- If cholera was the reason, you would be performing the apotropaic rites on the first couple individuals who died from the disease, so this doesn’t mean ALL died from cholera, but perhaps some did.
- They were not real life vampires, they were only vulnerable to being turned into vampires by evil spirits. REAL VAMPIRES DON’T EXIST. These were people who died under unfortunate conditions and were thought to be vulnerable to evil spirits in the afterlife.
Just so you know, non-normative treatment of the dead is pretty common. If a body is buried at a funny angle or has some other minor variation, it may not mean much. But if a body is nailed to the ground with several spikes like a burial known in Celakovice, you’ve got to figure something is going on. Unusual treatments like this are not found in the thousands or (probably) even the hundreds, but they are found widely. Also, it isn’t all about vampires. Vampire concern is only one problem. It seems that some individuals are being punished after death by receiving a non-normative mortuary treatment (perhaps they committed suicide or carried out some other act viewed as worthy of eternal damnation). That’s a very different situation than treatment arising from fear of reanimation or posthumous shenanigans.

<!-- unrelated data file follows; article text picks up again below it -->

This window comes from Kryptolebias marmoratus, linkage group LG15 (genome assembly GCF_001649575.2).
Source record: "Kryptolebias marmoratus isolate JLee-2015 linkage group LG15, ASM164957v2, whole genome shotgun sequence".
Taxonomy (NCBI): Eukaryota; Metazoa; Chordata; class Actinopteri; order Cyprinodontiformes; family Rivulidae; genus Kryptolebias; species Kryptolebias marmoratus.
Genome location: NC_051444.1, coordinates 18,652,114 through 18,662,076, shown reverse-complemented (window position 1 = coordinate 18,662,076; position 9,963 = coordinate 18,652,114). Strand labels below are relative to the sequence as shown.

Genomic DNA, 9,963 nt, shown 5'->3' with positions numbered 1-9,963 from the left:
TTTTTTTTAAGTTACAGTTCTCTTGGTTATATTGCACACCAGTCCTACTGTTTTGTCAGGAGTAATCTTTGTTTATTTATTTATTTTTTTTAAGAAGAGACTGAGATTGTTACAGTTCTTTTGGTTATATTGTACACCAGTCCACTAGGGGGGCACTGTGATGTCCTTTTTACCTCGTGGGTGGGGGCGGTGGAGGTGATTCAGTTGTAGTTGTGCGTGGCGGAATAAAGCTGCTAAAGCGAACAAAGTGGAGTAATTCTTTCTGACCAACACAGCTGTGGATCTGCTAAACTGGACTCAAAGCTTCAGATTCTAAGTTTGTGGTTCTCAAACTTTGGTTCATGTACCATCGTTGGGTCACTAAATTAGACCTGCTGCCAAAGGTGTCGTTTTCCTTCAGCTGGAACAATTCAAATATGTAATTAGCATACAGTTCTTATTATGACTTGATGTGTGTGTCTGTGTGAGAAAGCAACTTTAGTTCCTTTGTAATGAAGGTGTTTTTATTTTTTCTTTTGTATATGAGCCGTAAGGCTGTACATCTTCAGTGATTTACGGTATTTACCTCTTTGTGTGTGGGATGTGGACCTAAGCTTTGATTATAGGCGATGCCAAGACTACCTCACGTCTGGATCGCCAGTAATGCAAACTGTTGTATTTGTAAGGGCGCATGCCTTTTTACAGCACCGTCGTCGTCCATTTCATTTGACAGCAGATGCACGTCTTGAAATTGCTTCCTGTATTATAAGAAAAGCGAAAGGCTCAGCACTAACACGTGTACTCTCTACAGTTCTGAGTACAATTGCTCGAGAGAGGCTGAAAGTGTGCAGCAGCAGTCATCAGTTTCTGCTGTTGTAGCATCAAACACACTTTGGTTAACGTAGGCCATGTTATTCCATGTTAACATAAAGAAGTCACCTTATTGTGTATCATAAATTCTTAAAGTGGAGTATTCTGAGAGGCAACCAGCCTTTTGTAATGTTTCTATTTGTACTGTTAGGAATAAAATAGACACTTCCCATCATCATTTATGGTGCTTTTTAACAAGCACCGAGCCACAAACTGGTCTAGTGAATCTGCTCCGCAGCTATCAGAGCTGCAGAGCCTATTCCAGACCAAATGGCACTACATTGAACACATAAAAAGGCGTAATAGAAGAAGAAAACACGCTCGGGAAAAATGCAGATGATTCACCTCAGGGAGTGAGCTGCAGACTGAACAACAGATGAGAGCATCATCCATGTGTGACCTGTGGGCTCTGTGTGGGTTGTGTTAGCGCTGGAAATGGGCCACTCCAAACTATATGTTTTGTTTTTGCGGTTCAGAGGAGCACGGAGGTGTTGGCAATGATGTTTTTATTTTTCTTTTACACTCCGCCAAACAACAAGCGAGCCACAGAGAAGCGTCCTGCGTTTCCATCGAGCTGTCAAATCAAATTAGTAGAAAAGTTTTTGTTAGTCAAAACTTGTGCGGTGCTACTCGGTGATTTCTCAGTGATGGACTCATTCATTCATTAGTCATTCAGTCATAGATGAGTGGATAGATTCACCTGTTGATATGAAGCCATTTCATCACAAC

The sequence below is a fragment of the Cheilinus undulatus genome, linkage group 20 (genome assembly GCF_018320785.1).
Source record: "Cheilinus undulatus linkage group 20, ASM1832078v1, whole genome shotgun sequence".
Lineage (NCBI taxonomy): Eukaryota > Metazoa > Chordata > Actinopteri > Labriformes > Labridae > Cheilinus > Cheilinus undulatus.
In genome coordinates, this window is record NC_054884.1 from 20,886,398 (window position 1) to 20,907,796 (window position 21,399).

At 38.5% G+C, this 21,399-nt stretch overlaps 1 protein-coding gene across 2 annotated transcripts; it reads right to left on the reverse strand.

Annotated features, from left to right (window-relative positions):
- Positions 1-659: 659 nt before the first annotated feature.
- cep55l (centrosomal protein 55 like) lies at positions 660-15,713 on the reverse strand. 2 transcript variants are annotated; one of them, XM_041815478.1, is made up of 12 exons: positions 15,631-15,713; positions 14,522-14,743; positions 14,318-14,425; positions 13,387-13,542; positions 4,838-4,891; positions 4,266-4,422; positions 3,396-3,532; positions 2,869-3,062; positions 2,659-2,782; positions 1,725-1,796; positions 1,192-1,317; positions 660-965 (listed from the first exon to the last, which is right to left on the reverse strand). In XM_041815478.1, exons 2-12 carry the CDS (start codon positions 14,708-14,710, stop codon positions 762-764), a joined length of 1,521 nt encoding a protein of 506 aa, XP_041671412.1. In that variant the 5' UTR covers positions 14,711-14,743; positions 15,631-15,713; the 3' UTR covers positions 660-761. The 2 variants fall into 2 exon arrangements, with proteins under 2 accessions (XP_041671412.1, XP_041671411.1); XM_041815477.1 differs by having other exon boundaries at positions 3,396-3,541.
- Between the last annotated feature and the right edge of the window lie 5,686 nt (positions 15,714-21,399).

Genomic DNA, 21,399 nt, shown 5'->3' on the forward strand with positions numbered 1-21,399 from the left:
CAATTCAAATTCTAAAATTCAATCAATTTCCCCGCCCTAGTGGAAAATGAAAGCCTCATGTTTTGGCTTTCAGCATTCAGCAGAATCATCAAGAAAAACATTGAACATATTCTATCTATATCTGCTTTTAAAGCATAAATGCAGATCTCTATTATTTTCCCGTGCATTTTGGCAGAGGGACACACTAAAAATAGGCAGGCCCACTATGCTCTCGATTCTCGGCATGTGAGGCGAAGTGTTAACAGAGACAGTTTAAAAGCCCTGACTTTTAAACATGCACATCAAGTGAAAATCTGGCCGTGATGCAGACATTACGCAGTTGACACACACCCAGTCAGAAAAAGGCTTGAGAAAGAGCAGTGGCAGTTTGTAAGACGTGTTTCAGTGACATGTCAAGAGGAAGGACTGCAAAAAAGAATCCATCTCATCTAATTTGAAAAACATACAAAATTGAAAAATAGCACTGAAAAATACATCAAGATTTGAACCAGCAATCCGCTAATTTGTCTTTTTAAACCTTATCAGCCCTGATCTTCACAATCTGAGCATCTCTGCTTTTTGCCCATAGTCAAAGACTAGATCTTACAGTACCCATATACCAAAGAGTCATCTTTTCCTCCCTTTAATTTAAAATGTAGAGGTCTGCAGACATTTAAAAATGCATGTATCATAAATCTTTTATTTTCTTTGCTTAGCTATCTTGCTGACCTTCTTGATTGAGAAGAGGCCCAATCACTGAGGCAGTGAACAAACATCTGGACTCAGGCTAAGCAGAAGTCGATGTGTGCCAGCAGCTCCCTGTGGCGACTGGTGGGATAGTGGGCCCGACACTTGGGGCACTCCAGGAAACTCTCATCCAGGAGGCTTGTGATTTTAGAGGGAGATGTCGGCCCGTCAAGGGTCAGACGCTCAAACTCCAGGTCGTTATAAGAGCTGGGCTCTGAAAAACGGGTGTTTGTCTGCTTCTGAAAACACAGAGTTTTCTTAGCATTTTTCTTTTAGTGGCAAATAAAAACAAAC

And, as subtly indicated above, these beliefs are not confined to far away ancient cultures. There are people alive today that are the first generation offspring of those who lived in Griswold, Connecticut, the town with the TB vampirism. Griswald itself is and always has been very small, but the surrounding area is the birthplace of John McCain,Eugen O’Neil, Nathan Hale, Watergate Lawyer L. Patrick Gray, and as far as I know most of these individuals and other notables from the region are not vampires.
Here is your followup reading:
Gregoricka LA, Betsinger TK, Scott AB, Polcyn M (2014) Apotropaic Practices and the Undead: A Biogeochemical Assessment of Deviant Burials in Post-Medieval Poland. PLoS ONE 9(11): e113564. doi:10.1371/journal.pone.0113564
Where do vampires come from? by Katy Meyers.